Japanese cat ornament: Maneki Neko

La sindrome giapponese minaccia la Cina

NEW YORKOggi la Cina sta vivendo quello che il Giappone ha vissuto una generazione fa, vale a dire un forte rallentamento della crescita economica legato alla richiesta degli Stati Uniti di contenere le sue esportazioni. Tra la fine degli anni ’80 e l’inizio degli anni ’90, il Giappone fu etichettato dagli Usa come “commerciante sleale” in virtù del rapido aumento delle sue esportazioni manifatturiere. Gli Stati Uniti minacciarono, in modo apparentemente credibile, di porre un tetto alle importazioni giapponesi e spinsero il Giappone a sopravvalutare lo yen, mossa che contribuì a una brusca frenata della crescita del paese.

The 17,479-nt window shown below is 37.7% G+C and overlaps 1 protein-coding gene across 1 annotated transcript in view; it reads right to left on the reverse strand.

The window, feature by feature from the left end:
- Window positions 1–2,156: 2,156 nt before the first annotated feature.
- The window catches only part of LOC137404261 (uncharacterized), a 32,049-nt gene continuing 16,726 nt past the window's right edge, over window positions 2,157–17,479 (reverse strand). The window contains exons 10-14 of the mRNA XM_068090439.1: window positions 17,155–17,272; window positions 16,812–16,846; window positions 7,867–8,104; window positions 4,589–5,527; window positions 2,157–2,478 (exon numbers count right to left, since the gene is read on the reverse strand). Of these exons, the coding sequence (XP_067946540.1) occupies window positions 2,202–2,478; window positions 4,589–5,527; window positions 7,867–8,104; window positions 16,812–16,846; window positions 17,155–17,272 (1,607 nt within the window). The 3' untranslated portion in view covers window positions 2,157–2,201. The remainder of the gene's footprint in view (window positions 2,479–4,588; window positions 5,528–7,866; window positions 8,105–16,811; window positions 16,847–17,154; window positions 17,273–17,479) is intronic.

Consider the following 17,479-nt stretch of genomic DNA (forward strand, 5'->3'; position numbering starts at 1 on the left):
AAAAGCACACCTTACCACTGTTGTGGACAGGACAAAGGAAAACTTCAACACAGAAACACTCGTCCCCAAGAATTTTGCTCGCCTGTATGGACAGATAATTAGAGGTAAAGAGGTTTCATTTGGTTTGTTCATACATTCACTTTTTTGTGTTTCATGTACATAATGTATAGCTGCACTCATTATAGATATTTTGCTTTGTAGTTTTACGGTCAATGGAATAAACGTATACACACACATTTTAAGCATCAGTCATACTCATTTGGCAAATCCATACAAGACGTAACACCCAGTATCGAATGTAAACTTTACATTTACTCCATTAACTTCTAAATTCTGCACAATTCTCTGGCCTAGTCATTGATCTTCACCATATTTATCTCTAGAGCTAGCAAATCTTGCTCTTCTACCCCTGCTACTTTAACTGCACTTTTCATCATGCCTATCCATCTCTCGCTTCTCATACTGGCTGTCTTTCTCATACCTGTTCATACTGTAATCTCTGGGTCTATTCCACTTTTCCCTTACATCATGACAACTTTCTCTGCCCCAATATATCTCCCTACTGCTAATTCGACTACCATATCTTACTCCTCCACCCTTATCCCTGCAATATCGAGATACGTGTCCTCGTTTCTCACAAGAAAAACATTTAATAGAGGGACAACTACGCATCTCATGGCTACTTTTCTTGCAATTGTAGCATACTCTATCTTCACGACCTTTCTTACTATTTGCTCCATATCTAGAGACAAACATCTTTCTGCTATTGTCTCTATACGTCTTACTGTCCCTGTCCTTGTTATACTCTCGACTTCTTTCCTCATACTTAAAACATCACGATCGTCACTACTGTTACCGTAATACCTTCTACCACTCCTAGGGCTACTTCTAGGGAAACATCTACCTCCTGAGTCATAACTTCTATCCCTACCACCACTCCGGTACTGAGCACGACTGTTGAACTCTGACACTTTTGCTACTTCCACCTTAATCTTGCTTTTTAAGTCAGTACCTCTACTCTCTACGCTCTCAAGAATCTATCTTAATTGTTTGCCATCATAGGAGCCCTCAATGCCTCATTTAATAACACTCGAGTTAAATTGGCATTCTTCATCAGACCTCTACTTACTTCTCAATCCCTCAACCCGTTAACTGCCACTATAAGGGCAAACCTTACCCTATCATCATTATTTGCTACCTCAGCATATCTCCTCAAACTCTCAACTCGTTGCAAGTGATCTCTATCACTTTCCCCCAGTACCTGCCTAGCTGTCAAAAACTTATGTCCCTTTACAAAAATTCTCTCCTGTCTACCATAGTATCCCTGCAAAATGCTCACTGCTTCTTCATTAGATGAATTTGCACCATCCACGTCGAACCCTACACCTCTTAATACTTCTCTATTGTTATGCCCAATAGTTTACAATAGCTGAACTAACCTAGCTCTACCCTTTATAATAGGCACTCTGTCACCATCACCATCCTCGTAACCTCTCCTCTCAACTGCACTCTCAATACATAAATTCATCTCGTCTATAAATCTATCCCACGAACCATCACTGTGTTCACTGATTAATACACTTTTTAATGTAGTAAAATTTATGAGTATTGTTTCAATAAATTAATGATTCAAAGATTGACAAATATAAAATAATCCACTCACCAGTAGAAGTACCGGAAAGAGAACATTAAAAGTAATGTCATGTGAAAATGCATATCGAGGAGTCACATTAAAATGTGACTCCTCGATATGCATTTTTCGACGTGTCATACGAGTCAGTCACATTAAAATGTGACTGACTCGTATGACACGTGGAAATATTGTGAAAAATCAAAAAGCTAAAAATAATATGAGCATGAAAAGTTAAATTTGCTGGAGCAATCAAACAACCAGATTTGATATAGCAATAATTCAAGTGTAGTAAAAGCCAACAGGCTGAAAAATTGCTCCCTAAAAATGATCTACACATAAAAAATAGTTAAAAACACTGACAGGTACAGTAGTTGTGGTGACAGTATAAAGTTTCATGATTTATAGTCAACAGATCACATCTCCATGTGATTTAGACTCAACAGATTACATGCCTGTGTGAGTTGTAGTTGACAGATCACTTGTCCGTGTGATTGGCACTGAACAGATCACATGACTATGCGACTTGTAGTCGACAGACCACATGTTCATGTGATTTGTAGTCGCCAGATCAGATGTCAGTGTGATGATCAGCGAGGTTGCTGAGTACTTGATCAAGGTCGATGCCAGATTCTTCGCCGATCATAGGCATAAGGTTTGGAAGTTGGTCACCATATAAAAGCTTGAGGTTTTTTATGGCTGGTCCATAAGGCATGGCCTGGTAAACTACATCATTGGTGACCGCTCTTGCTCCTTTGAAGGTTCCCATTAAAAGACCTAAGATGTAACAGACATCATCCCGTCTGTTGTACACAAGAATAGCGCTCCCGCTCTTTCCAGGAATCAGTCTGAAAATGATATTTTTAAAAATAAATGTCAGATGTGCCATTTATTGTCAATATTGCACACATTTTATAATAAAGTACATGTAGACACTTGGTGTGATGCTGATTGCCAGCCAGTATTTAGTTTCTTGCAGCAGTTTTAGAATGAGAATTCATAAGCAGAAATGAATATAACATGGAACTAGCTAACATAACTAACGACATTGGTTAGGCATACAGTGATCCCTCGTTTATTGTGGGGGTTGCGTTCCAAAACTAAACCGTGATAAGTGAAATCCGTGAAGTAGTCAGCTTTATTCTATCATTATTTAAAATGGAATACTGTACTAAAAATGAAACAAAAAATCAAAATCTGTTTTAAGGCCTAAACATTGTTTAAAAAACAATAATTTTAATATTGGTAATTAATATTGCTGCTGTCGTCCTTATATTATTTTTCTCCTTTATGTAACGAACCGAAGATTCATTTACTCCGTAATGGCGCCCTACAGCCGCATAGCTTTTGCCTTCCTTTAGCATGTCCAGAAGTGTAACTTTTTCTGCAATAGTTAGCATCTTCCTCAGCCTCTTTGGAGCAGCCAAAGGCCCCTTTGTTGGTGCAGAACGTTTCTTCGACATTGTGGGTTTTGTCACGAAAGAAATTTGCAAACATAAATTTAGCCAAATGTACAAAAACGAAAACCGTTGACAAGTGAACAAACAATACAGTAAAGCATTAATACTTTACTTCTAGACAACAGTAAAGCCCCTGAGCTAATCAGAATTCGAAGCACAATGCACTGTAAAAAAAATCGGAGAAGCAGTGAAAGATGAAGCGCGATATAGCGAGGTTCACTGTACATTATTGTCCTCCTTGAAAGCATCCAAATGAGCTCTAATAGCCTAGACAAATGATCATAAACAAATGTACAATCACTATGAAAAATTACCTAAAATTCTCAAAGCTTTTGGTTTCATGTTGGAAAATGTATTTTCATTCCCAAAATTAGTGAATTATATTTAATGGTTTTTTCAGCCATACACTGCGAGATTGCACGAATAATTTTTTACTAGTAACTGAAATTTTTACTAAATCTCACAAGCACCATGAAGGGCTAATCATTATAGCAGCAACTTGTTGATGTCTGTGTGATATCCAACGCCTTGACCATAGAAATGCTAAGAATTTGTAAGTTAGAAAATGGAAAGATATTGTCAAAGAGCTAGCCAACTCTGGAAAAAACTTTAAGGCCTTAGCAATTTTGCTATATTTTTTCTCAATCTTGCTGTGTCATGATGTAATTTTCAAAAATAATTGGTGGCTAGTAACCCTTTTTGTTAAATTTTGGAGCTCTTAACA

Questa situazione potrebbe ripresentarsi di nuovo in Cina, dal momento che la crescita del paese è in netto rallentamento poiché schiacciata dal peso di una valuta sopravvalutata dietro sollecitazione degli Stati Uniti. La Figura 1 mostra il tasso di cambio reale (al netto dell’inflazione) dello yen dal 1964 (quando lo yen divenne convertibile per le transazioni correnti) a oggi. Un incremento dell’indice equivale a un apprezzamento reale, il che significa che lo yen è diventato più costoso in relazione alle altre valute dopo la correzione delle relative variazioni dei prezzi.

Figura 1: Tasso di cambio reale dello yen giapponese (2007=100)

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